Allah Is Not Obliged by Ahmadou Kourouma
This review originally appeared in the Summer 2007 issue of Rain Taxi.
Allah Is Not Obliged
by Ahmadou Kourouma
translated by Frank Wynne
First published in Paris in 2000 as Allah n'est pas obligé, and now arriving in the U.S. for the first time, Ahmadou Kourouma's final novel is the harrowing story of a child soldier in Côte d'Ivoire and Liberia in the 1990s. It is a story of adult atrocities perceived (and committed) by a child, but ultimately it is something other than that, a fiction that shows how fiction can—and, perhaps, should—fall apart when asked to bear the weight of the real horrors of the world.
Though his four novels are as yet almost unknown within the United States, Kourouma's reputation in France is strong, and he received various awards before his death in December 2003. Born in 1927 in Côte d'Ivoire, he spent time during his childhood in Guinea and Mali before going to France for school and later to Indochina as a soldier with the French colonial army. He returned to Côte d'Ivoire after it gained independence in 1960, but, after clashing with the new government and being imprisoned, ended up in exile in Algeria, Cameroon, and Togo before once again returning in the 1980s to his home.
Allah Is Not Obliged begins boldly: “The full, final and complete title of my bullshit story is: Allah is not obliged to be fair about all the things he does here on earth. Okay. Right. I better start explaining some stuff.” Thus, we are introduced to our narrator, Birahima, who tells his story to an unidentified audience for whom he explains a nightmare gallery of “stuff” in a one-man show of profanity and atrocity, profundity and absurdity—as if Candide and Gulliver were summoned by a grigriman and made to dance on the grave of Conrad's Kurtz.
Birahima, for all his vulgarity and naïveté, proves to be at times omniscient, offering detailed histories of not only the characters around him, but also of the political situations that create the wars he joins and the warlords he serves. He has inherited four dictionaries from a dead man, and he uses them to tell us definitions of words from French or pidgin or African languages. Sometimes this is a technique of satire, sometimes it is a way to provide meanings for words that most readers would be unlikely to know, and occasionally it seems to be the part of the novel that suffers the most from translation, as words and phrases that are, in English, likely to be ones a child would know are defined for us, perhaps because in French they are more obscure.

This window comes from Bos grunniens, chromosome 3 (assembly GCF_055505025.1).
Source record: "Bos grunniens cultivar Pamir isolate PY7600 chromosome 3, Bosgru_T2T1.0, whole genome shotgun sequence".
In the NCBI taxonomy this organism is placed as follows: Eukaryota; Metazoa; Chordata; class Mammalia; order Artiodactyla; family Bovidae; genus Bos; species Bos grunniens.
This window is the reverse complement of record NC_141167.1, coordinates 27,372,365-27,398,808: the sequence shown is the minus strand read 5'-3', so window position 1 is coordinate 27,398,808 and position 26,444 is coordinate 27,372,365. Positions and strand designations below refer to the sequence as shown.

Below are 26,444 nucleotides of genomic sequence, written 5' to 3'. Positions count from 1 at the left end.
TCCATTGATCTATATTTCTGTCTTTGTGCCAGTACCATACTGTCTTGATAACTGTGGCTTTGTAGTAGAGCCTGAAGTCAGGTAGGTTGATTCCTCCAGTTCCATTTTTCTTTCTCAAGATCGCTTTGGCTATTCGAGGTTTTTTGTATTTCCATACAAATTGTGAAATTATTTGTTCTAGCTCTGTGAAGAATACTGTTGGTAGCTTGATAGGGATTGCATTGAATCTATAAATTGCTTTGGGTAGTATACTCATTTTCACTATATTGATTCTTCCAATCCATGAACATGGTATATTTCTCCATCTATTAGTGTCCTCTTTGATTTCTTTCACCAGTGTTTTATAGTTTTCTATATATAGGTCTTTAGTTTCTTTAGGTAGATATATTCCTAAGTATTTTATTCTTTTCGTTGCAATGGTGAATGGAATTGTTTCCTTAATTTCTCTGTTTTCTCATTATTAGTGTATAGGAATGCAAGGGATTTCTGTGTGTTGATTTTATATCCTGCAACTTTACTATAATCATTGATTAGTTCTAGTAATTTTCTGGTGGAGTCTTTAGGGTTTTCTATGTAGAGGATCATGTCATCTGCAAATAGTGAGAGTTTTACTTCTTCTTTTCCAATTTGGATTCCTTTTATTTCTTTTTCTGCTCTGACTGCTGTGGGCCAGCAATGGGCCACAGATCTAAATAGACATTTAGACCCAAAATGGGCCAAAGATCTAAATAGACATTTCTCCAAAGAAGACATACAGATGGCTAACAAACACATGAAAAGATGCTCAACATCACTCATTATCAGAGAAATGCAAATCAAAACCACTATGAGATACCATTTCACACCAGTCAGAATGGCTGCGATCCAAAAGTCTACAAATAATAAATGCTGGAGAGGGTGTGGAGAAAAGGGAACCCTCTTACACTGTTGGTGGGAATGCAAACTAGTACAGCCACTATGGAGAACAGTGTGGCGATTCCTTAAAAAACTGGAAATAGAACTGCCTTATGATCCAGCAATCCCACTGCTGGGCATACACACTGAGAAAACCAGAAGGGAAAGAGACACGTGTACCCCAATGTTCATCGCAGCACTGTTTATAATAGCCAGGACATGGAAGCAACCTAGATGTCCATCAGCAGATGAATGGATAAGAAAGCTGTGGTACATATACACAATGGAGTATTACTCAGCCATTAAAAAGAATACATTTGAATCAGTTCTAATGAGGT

The verisimilitude of Birahima's monologue encounters too many obstacles for the voice to hold together as anything other than a convenient tool of the narrative, a way for Kourouma to portray certain events and comment on certain subjects. This is not simply a fictionalized version of a child soldier's story. We certainly see much that is expected in such a story—the families and villages destroyed, the leaders who rise to heights of power from which they fall to ignoble deaths, the suffering, the insanity—but again and again the plausibility of the monologue cracks and splinters, forcing us to reflect on the fact that there is literally too much here for any one boy to know. We watch Birahima try on the words of the worlds he travels through, without any understanding of what words his audience already comprehends. We see him attempt a pose of cynicism and indifference, a shield made from recycled phrases, a callousness that he falls back on when he gets carried away and then remembers someone is listening. He explains the machinations of various leaders, the ebb and flow of causes and effects, the meaning of actions that seem tragically meaningless. He chronicles people and armies and nations. Much is filtered through the warping lens of his consciousness, but much is presented with a certain sort of objectivity, too, or at least authority, like a newspaper report or well-preserved legend.
Toward the end of Allah Is Not Obliged, Birahima gives his longest history lesson, a section of about twenty pages where, with only occasional and small breaks, he tells us all about Sierra Leone's warlords in the 1990s. As names and dates pepper the pages, all pretense of this being the testimony of a young boy disappears, though some of his familiar phrases and locutions remain, and the story is told with a wearily satirical edge. It is as if in the face of such horrific absurdity, Kourouma lost faith in the persona offered by fiction, as if he could not stomach pretending that the litany of abominations came from an imagined character's mouth, as if even so strong a voice as Birahima's could not carry such a burden of truth.
Allah Is Not Obliged might have been a more satisfying book if Kourouma had tried harder to make Birahima's monologue more plausible, but it would not have been as thought-provoking and challenging, nor would it have been able to encompass as much as it does. All readers know that fiction is a game, a dream we agree to enter; great writers know when the games should pause, when the dreamers should awake, and when the enormities of reality should not be forced to fit in a neat and symmetrical form.